In both laboratory and clinical studies, pomegranate shows great promise in averting the numerous pathological changes associated with cardiovascular disease. Scientists believe pomegranate works through several mechanisms to fight cardiovascular disease by:

  • reducing oxidative stress
  • supporting the synthesis and activity of nitric oxide
  • inhibiting the oxidation of potentially harmful LDL (low-density lipoprotein).

Reducing oxidative stress and inflammatory damage in blood vessels is a well-documented way to lower the risk of cardiovascular disease, both known and undetected.1 Mounting evidence suggests that compounds in pomegranate known as punicalagins are cardioprotective by virtue of their powerful antioxidant and anti-inflammatory effects.

In one study, for example, pomegranate juice outperformed numerous other potent antioxidants—grape juice, blueberry juice, red wine, vitamin C, and vitamin E, among others—in “quenching” the damaging effects of free radicals on cell membranes.2 While all the antioxidant nutrients tested effectively prevented the overgrowth of undesirable muscle cells in blood vessel walls—a factor contributing to elevated blood pressure—pomegranate juice was by far the most effective of all.

Supporting the action of nitric oxide is another way to protect the cardiovascular system. Nitric oxide exerts many essential antioxidant and anti-inflammatory effects in the body, including scavenging certain reactive oxygen species, preventing LDL oxidation, deterring the adhesion and aggregation of blood cells and platelets along the endothelial cell lining, and inhibiting the proliferation of vascular smooth muscle cells.3 Together, these effects help retard the progression of atherosclerosis. When scientists tested pomegranate against other antioxidants, they found that it helped enhance the biological actions of nitric oxide, thus conferring significant cardioprotection.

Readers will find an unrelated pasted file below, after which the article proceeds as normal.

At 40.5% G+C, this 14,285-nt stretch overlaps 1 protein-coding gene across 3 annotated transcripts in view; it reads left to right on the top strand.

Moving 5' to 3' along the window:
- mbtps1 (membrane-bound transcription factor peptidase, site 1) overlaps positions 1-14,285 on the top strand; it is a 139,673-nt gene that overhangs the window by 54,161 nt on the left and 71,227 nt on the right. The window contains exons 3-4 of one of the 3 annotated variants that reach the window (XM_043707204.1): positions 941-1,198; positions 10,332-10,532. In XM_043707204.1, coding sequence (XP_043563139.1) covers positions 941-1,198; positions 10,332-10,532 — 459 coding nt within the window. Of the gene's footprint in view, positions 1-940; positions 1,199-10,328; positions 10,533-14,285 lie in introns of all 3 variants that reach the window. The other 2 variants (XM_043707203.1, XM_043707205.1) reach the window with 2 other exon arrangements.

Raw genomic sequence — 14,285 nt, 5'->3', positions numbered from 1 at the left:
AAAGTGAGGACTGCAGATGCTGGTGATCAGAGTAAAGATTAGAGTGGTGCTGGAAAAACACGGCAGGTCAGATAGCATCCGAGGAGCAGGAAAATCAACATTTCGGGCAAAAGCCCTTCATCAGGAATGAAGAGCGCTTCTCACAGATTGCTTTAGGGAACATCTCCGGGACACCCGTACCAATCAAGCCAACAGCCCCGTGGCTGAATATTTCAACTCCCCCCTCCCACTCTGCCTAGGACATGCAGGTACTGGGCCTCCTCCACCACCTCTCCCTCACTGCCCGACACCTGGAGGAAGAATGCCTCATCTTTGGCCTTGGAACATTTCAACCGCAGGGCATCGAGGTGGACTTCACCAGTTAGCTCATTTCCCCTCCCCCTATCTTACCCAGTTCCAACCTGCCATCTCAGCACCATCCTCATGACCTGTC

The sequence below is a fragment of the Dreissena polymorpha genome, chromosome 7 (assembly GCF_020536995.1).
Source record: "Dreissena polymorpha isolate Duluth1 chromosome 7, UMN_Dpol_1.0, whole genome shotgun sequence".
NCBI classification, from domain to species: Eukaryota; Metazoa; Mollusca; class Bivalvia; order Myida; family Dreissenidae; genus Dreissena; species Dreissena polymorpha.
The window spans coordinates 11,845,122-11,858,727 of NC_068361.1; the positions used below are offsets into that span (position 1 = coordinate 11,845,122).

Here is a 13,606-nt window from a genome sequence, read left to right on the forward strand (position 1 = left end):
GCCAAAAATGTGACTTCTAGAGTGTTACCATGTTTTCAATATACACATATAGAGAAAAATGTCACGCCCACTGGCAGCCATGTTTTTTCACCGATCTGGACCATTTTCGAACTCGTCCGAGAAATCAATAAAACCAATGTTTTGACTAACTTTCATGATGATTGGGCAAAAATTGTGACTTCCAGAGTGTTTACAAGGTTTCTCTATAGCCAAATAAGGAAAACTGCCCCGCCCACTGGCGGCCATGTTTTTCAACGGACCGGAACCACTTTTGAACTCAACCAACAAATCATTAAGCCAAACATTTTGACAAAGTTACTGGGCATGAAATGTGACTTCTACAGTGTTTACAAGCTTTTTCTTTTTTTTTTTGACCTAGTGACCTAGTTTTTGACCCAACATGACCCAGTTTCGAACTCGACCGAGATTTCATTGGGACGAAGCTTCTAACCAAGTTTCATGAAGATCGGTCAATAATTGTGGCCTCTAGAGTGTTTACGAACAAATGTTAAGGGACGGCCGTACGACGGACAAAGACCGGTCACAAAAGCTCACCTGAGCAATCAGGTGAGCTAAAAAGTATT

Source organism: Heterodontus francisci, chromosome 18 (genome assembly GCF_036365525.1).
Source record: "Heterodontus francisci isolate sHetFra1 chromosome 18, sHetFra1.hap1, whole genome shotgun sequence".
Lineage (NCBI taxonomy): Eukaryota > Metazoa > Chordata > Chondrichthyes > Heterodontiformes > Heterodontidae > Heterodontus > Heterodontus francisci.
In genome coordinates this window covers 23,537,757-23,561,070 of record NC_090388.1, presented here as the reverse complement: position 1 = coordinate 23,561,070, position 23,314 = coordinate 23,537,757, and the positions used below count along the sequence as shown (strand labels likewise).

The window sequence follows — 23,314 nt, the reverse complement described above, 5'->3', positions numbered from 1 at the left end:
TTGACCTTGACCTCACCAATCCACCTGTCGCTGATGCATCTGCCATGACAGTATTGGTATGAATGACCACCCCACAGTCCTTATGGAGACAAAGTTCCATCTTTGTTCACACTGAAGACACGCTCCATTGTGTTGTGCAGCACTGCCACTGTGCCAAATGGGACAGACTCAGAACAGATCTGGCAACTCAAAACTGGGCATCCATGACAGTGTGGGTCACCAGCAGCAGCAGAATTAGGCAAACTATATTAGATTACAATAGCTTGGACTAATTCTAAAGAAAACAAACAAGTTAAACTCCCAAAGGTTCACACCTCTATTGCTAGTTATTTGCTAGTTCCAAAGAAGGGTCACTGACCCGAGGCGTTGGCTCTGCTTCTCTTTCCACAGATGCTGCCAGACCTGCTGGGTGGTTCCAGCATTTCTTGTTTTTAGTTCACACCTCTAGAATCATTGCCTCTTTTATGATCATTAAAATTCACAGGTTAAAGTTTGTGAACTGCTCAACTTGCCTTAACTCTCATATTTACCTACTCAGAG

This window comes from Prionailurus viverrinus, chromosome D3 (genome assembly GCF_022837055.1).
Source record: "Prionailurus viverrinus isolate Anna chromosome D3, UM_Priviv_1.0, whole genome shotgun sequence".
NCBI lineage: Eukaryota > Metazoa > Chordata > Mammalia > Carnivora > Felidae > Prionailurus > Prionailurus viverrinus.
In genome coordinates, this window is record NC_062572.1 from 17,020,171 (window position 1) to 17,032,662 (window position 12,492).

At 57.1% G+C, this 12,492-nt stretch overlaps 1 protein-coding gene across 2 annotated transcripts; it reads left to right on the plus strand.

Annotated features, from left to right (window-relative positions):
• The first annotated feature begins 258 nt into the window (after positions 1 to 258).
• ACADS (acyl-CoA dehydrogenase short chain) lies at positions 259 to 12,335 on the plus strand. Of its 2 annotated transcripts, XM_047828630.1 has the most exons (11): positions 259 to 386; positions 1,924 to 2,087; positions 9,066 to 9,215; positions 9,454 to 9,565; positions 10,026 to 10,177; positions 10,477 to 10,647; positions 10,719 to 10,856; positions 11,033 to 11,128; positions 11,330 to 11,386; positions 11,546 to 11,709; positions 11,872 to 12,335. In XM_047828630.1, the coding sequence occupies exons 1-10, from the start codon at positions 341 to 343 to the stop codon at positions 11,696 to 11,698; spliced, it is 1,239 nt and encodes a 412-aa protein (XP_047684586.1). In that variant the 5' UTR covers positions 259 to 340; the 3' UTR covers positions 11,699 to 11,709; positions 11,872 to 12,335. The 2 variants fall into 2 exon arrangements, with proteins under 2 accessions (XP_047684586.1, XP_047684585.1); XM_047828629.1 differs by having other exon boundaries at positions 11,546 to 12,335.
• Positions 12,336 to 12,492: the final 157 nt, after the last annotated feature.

Preventing dangerous LDL oxidation is also crucial to protecting the blood vessels of the heart. Oxidized LDL can severely damage cardiovascular health by injuring cells that line the coronary arteries, leading to inflammation and narrowing that can precipitate a heart attack. LDL oxidation also reduces the activity of enzymes that produce nitric oxide in those blood vessels, thus preventing them from responding normally to changing demands for blood flow. When scientists treated human coronary artery cells with pomegranate juice, they discovered a dramatic correction in levels of nitric oxide production.4 This correction is likely to be beneficial in preventing complications of blood vessel disease, including heart attacks.

Just as water flowing rapidly down a canyon gradually erodes the canyon walls and stirs up residues, blood flowing under high pressure or disturbed by narrowed arteries can damage blood vessel walls, increasing oxidative damage and worsening atherosclerosis.5 A recent Italian study found that pomegranate juice concentrate reduced oxidant-related cellular changes in blood vessel cells exposed to high shear stresses, such as those produced by disturbed blood flow.6 The juice also increased nitric oxide production, further protecting the cells. After demonstrating these effects in cell cultures, the scientists administered pomegranate juice to mice with elevated cholesterol levels, and found that they could markedly impede the progression of atherosclerosis. These exciting findings suggest that the dangerous effects induced by perturbed shear stress can be reversed by chronic administration of pomegranate juice.

Pomegranate May Reverse Atherosclerosis